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The Miracle of Enough - Matthew 14:13-21


One day in mid-March, my husband came home with a 50 pound bag of oats.

CT was about to go into lock down, and even though grocery stores were going to stay open. It wasn’t exactly clear what the supply chain was going to look like.

My husband figured, ‘at least we can eat oatmeal.” Needless to say, we are still eating oatmeal. I was talking with some clergy colleagues this week, they had similar stories of pandemic purchases. 50 pounds of flour, brick sized cakes bakers’ yeast, and giant tubs of butter. It seemed like everyone was trying their best to be prepared for a situation beyond our control.


The crowds on hillside were not as well prepared in our Gospel lesson today.

Perhaps they hadn’t expected that Jesus would wander so far into the wilderness;

Maybe they had planned to leave earlier, but lost track of time.

Whatever the reason, 5000 men plus their families were out in the countryside, late in the day, With no rations and nowhere to buy them. In Rome, this was formula for a riot.

The disciples were not prepared for this eventuality either. They were the ones who noticed the lengthening shadows, the restlessness of the children, The growling in their own stomachs. They said, “send the people into the villages to buy food.”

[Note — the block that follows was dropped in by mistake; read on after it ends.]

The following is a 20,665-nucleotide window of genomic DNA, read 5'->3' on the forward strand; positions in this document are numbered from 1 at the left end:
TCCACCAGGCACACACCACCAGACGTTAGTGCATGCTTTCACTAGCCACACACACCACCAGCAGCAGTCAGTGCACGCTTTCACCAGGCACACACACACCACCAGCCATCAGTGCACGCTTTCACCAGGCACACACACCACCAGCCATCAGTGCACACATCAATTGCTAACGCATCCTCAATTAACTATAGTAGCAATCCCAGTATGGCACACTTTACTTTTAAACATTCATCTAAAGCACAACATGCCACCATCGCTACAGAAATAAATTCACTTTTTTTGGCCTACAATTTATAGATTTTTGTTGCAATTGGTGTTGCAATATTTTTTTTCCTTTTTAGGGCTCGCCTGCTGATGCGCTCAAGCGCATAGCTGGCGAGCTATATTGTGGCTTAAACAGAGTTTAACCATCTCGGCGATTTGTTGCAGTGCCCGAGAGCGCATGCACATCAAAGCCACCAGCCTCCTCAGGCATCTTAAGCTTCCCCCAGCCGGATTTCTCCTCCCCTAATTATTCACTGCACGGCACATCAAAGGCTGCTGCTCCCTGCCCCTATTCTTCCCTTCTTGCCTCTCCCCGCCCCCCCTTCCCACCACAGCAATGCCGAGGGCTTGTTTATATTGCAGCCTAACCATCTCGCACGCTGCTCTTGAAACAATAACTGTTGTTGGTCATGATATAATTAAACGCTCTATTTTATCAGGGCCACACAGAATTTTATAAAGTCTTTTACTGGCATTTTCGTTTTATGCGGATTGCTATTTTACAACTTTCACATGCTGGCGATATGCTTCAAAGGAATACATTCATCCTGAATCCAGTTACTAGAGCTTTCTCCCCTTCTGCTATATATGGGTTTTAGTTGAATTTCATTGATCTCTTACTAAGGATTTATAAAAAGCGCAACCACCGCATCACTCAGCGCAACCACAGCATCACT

Imagine their dismay when Jesus said to them, “You give them something to eat.”

Was catering part of the job description for being a disciple of Jesus?

And where were they supposed to get enough food to feed this crowd?

If you read between the lines, Matthew gives indication

that even Jesus may not have been prepared for this scenario.


Matthew begins the story, “Now when Jesus heard about the beheading of John the Baptist,

He withdrew from there in a boat to a deserted place by himself.”

The flow of the narrative is that Jesus had been busy teaching the crowds in various Jewish towns, When he was stopped in his tracks by the news of the murder of his cousin, John the Baptist. Jesus often retreated to a deserted place when he wanted to pray,

and that is exactly what he chose to do now.

It makes sense he would want some time to himself in the wake of the shock and sadness of that news. The last thing he was prepared for was a big crowd clamoring for his attention.

I thought of Jesus, the disciples, and crowds in our story today as I took in the headline of the July edition of National Geographic: Why We Weren’t Prepared For The Coronavirus

There are many answers to that question from a public health and leadership point of view.


But on a personal level, I think most of us can say we were not prepared for the emotional and spiritual fortitude this pandemic would require of us The temptation to stock up and provide for ourselves, and let others fend for themselves is real As is the desire to return to some kind of ‘normal’ without truly thinking through what our actions might mean for the broader community. In both cases, the temptation is to think individually about ourselves and our needs Without considering fully the needs of others. And so I look to Jesus in this story. Like us, he was in a situation where it could be argued the best solution would be what the disciples proposed: Send the people away so they can provide for themselves.

That would prioritize limited resources for the needs of Jesus and the disciples.


Frankly that is a responsible thing to do—what good would Jesus and his disciples be if they were weakened from hunger? Like the announcement on the airplane, this is common wisdom That you need to put your own oxygen mask on first before helping others.